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How Apple Has Changed the Paradigm of Editing

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MIke Guidotti
How Apple Has Changed the Paradigm of Editing
on Jun 23, 2011 at 12:06:47 pm

I baited you all, my post is really a question. A lot of people and of course Apple itself is saying it has changed the paradigm of editing. I am not sure I understand what they have done that is so revolutionary.

The software still follows the same basic drop clips in a timeline format of editing. Many features have been taken away but nothing completely new and unheard of has been added. Nothing as revolutionary as when non-linear moved from the Steenbeck to a computer, or the creation of DVDs.

The only game changing thing I see that they did is create a product without input from the end user, and dictated to the end user how they should create. This is more of a change in the software sales paradigm as opposed to the editing paradigm.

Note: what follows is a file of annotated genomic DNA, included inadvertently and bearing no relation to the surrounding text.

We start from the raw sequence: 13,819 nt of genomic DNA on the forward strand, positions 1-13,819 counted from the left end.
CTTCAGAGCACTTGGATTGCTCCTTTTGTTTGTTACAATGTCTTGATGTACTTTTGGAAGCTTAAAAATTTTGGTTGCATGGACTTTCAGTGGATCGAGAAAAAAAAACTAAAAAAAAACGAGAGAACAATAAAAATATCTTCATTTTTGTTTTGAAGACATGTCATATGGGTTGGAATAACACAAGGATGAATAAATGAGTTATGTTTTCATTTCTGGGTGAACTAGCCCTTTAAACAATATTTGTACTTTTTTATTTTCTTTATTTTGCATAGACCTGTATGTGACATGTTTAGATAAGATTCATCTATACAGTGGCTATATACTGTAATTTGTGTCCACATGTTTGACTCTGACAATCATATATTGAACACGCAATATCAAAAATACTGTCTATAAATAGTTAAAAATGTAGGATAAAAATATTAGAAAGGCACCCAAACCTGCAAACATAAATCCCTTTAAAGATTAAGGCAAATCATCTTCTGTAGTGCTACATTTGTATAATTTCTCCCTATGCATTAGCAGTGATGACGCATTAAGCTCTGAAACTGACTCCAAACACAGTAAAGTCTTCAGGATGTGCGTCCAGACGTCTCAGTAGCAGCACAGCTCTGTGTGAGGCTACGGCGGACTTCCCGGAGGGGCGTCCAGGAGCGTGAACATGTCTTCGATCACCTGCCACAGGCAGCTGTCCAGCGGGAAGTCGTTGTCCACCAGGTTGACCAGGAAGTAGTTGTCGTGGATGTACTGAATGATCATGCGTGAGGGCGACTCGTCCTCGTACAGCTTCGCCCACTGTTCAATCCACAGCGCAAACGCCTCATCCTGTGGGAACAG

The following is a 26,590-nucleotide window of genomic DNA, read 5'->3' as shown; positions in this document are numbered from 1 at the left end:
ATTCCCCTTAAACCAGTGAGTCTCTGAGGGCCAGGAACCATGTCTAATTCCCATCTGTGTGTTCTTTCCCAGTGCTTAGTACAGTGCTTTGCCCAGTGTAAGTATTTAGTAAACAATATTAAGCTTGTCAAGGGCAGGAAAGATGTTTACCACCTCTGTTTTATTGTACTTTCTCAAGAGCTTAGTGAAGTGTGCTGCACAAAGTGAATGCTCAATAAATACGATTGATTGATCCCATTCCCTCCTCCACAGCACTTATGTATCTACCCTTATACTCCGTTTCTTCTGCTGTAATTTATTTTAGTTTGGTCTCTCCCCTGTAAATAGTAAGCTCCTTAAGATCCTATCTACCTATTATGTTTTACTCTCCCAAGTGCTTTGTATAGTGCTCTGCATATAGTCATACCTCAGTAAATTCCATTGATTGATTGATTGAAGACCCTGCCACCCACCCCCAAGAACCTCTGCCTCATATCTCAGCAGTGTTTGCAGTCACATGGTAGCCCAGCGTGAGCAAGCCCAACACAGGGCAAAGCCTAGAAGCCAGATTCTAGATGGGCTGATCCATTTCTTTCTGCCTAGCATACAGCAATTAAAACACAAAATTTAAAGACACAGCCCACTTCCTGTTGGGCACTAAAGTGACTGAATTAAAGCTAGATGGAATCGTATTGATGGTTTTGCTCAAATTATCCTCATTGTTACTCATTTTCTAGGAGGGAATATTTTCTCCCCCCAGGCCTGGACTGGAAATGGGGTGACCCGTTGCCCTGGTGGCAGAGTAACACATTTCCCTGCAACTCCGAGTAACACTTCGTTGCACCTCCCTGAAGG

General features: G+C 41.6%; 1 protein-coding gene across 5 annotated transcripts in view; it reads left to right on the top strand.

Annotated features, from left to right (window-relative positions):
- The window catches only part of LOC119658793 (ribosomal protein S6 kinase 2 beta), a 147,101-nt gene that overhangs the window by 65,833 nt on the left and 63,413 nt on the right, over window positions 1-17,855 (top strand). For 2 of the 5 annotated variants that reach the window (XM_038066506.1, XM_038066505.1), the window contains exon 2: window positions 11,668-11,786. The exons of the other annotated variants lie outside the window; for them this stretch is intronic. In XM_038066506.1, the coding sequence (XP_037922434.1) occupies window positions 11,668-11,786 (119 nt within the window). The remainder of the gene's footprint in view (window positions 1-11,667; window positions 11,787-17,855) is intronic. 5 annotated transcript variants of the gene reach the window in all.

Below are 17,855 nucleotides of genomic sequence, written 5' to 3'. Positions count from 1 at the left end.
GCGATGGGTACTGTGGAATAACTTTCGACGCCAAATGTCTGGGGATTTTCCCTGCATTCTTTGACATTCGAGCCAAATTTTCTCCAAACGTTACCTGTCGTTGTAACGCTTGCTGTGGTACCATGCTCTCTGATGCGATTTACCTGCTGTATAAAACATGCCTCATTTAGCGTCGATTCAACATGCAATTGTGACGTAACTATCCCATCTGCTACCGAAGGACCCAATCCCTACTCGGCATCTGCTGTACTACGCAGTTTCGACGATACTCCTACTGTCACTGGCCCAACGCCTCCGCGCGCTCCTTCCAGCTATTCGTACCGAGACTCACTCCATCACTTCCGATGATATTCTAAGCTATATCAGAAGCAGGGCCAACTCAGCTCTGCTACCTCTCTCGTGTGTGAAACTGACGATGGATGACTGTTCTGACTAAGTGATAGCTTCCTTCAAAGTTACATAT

So I plead with all the Apple apologists to enlighten me to what I have missed. Magnetic timeline, background rendering, audition, 64-bit support and similar minor feature tweezes are not acceptable answers.


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Aindreas Gallagher
Re: How Apple Has Changed the Paradigm of Editing
on Jun 23, 2011 at 1:24:29 pm

christ but I'll say this much - if i never hear the words 'magnetic timeline' for the rest of my life it will not be too soon.

wanky consumer branding balls of a phrase.

http://www.ogallchoir.net
promo producer/editor.grading/motion graphics


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Chris Kenny
Re: How Apple Has Changed the Paradigm of Editing
on Jun 23, 2011 at 2:10:59 pm